% ls .git/refs/remotes/origin
HEAD        projects    svn_head
master      stable      user

Wait a second… What is “HEAD”? I thought that HEAD was called master??? Well, let’s look:

%cat .git/refs/remotes/origin/HEAD
ref: refs/remotes/origin/master
~/git/freebsd %

Oh, interesting. It’s actually a reference to refs/remotes/origin/master! This is the currently checked out branch.

Let’s look at something interesting. Look under “stable”. You’ll see directories for 10, 9, 6, etc. Go ahead and “cat” one of those files. You’ll see a hash, so run “git log” on that hash. OK, so now we know how branches are made.

~/git/freebsd % ls -l .git/refs/remotes/origin/stable
total 12
-rw-r–r– 1 alfred staff 41 Nov 12 16:32 10
-rw-r–r– 1 alfred staff 41 Nov 12 06:37 8
-rw-r–r– 1 alfred staff 41 Nov 12 16:32 9
~/git/freebsd % cat .git/refs/remotes/origin/stable/9
~/git/freebsd % git log 511ee4cd9216f25374ee3d0c8f8db4ffb6a436a0 | head -15
commit 511ee4cd9216f25374ee3d0c8f8db4ffb6a436a0
Author: jhb <>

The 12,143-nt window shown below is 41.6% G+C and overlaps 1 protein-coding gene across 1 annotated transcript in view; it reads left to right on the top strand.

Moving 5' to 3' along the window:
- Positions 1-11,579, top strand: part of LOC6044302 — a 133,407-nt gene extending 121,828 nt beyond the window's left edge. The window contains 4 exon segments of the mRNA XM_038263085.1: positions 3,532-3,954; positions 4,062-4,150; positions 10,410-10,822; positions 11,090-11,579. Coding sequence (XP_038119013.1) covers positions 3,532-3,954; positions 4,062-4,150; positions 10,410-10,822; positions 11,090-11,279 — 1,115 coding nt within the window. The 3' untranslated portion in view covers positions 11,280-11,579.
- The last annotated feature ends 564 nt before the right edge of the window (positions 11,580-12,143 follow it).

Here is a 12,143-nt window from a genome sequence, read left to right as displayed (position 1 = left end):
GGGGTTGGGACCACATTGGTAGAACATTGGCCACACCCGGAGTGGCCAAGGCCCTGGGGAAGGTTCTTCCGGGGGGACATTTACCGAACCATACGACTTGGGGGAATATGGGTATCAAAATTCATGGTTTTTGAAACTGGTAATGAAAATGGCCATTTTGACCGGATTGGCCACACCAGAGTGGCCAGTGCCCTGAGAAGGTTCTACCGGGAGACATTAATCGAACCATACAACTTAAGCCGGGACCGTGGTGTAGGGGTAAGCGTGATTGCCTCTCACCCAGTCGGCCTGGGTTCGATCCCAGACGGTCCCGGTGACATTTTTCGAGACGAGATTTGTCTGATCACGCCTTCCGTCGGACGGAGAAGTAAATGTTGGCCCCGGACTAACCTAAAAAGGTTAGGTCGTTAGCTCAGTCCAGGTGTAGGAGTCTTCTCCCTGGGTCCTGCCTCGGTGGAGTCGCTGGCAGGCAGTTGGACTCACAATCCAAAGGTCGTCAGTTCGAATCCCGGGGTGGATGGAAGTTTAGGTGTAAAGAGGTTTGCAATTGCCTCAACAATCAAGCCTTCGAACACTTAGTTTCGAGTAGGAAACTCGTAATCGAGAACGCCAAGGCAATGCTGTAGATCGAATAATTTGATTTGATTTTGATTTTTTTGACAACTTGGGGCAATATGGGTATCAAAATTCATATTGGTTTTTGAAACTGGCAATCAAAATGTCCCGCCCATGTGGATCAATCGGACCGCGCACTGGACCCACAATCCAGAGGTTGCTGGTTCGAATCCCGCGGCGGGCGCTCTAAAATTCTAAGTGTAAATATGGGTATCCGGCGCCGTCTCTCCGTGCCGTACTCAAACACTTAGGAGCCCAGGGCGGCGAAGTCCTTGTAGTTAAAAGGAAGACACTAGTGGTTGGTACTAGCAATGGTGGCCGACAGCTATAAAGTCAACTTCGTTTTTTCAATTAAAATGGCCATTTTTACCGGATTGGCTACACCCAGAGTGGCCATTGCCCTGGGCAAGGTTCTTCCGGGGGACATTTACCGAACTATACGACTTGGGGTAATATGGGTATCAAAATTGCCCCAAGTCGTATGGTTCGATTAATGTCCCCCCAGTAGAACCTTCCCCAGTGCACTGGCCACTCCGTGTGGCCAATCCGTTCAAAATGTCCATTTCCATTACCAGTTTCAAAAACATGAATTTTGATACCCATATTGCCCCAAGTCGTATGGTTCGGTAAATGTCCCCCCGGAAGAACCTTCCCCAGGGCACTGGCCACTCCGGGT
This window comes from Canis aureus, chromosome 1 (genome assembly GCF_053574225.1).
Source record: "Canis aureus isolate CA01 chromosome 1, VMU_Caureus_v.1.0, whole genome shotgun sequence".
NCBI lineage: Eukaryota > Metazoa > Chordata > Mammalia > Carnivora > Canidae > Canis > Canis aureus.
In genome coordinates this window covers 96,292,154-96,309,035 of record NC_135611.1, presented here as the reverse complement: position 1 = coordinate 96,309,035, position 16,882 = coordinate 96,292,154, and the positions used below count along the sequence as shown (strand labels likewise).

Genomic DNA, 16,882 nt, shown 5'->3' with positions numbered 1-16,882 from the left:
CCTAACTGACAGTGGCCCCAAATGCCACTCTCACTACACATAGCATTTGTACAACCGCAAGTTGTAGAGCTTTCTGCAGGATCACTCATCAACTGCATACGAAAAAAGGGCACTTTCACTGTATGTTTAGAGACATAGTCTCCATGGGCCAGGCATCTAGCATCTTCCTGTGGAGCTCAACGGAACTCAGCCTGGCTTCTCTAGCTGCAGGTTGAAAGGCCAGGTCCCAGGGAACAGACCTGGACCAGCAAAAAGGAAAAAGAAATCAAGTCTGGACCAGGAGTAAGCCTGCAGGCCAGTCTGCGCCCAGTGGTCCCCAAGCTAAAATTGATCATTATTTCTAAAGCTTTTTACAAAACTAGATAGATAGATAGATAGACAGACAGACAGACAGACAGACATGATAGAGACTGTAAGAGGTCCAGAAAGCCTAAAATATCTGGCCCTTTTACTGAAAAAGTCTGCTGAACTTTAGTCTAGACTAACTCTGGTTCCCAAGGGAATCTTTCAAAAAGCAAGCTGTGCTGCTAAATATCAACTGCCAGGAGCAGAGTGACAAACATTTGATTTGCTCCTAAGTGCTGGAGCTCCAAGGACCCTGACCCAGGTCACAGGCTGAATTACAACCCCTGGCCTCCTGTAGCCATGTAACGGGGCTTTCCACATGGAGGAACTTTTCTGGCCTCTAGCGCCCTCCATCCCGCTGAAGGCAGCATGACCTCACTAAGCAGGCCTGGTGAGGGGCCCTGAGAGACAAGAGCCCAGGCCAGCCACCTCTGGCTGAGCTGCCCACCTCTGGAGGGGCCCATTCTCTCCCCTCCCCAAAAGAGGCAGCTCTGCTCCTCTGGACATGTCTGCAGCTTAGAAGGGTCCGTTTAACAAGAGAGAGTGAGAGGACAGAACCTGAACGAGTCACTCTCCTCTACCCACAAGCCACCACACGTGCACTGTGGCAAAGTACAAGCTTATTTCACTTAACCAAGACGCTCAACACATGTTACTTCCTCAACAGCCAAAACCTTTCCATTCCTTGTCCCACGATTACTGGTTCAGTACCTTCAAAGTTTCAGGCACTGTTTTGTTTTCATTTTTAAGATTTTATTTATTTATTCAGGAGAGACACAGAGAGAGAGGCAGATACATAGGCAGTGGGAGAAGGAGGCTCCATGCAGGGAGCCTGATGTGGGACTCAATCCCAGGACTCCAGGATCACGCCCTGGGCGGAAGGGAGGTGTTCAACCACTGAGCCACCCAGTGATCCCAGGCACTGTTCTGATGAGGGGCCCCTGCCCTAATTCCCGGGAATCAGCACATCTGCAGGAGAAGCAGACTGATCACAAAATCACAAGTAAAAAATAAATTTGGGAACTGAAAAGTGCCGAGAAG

Date:   Tue Nov 12 21:33:01 2013 +0000

MFC 254576: Stop an ipoib interface before detaching it.

PR:           kern/181225

Notes (origin/commits): svn path=/stable/9/; revision=258072

commit f8fd5caeee892ad50c64f57787b957bff2fe9727
Author: dim <>
Date:   Tue Nov 12 18:43:35 2013 +0000

Now go ahead and play around under the .git/refs directory and explore a bit. Don’t delete any files, but just run around and explore.

How we use git in FreeNAS

FreeNAS uses FreeBSD as the base OS. Our main goal is to upstream as much code as possible into FreeBSD. At the same time, we need insulation against unintended stability and performance issues in FreeBSD.

So we use git to stack diffs on top of FreeBSD.

We take a pristine copy of FreeBSD, using all of the history and just branch from it and then apply our changes to our custom branch.

Then when we feel ready, we grab a newer version of FreeBSD and “rebase” on top of it. Effectively we move all of our FreeNAS changes over to a newer version of FreeBSD and the majority of our changes are absorbed as newer FreeBSD has all of our changes.

Talking about the rebase operation